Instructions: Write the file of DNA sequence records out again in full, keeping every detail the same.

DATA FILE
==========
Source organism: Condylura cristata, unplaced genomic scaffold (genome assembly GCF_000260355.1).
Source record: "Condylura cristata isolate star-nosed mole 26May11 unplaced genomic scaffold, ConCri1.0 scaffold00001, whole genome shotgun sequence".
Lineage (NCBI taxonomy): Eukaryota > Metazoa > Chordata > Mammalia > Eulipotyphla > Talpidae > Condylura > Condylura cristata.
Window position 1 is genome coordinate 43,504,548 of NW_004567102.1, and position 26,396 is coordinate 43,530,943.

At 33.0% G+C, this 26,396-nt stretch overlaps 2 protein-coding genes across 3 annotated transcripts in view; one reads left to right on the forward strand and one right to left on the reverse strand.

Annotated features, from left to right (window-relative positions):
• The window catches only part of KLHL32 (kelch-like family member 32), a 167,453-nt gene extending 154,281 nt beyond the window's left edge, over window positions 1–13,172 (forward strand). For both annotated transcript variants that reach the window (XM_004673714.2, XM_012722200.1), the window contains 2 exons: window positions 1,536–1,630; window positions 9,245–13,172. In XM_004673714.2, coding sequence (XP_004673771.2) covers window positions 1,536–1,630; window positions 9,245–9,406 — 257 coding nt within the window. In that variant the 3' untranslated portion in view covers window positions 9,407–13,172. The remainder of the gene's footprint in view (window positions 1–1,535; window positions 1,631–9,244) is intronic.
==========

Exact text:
Source organism: Condylura cristata, unplaced genomic scaffold (genome assembly GCF_000260355.1).
Source record: "Condylura cristata isolate star-nosed mole 26May11 unplaced genomic scaffold, ConCri1.0 scaffold00001, whole genome shotgun sequence".
Lineage (NCBI taxonomy): Eukaryota > Metazoa > Chordata > Mammalia > Eulipotyphla > Talpidae > Condylura > Condylura cristata.
Window position 1 is genome coordinate 43,504,548 of NW_004567102.1, and position 26,396 is coordinate 43,530,943.

At 33.0% G+C, this 26,396-nt stretch overlaps 2 protein-coding genes across 3 annotated transcripts in view; one reads left to right on the forward strand and one right to left on the reverse strand.

Annotated features, from left to right (window-relative positions):
• The window catches only part of KLHL32 (kelch-like family member 32), a 167,453-nt gene extending 154,281 nt beyond the window's left edge, over window positions 1–13,172 (forward strand). For both annotated transcript variants that reach the window (XM_004673714.2, XM_012722200.1), the window contains 2 exons: window positions 1,536–1,630; window positions 9,245–13,172. In XM_004673714.2, coding sequence (XP_004673771.2) covers window positions 1,536–1,630; window positions 9,245–9,406 — 257 coding nt within the window. In that variant the 3' untranslated portion in view covers window positions 9,407–13,172. The remainder of the gene's footprint in view (window positions 1–1,535; window positions 1,631–9,244) is intronic.